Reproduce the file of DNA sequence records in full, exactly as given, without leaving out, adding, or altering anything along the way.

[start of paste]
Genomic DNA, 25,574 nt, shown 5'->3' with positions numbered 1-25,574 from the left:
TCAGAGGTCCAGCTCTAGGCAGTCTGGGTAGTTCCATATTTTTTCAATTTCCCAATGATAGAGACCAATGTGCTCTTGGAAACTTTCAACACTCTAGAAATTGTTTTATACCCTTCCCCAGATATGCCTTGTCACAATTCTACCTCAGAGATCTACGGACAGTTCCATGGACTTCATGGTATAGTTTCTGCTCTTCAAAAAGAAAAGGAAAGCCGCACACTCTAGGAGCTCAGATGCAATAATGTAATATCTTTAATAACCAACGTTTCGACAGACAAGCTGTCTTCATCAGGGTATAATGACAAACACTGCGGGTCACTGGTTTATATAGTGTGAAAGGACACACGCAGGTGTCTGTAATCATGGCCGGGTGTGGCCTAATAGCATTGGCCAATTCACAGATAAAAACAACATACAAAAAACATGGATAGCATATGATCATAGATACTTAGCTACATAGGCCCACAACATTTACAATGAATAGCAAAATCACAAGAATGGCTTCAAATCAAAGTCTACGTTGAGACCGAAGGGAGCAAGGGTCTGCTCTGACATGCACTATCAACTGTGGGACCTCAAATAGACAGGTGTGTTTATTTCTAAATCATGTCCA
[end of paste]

Genomic DNA, 25,574 nt, shown 5'->3' with positions numbered 1-25,574 from the left:
TCAGAGGTCCAGCTCTAGGCAGTCTGGGTAGTTCCATATTTTTTCAATTTCCCAATGATAGAGACCAATGTGCTCTTGGAAACTTTCAACACTCTAGAAATTGTTTTATACCCTTCCCCAGATATGCCTTGTCACAATTCTACCTCAGAGATCTACGGACAGTTCCATGGACTTCATGGTATAGTTTCTGCTCTTCAAAAAGAAAAGGAAAGCCGCACACTCTAGGAGCTCAGATGCAATAATGTAATATCTTTAATAACCAACGTTTCGACAGACAAGCTGTCTTCATCAGGGTATAATGACAAACACTGCGGGTCACTGGTTTATATAGTGTGAAAGGACACACGCAGGTGTCTGTAATCATGGCCGGGTGTGGCCTAATAGCATTGGCCAATTCACAGATAAAAACAACATACAAAAAACATGGATAGCATATGATCATAGATACTTAGCTACATAGGCCCACAACATTTACAATGAATAGCAAAATCACAAGAATGGCTTCAAATCAAAGTCTACGTTGAGACCGAAGGGAGCAAGGGTCTGCTCTGACATGCACTATCAACTGTGGGACCTCAAATAGACAGGTGTGTTTATTTCTAAATCATGTCCA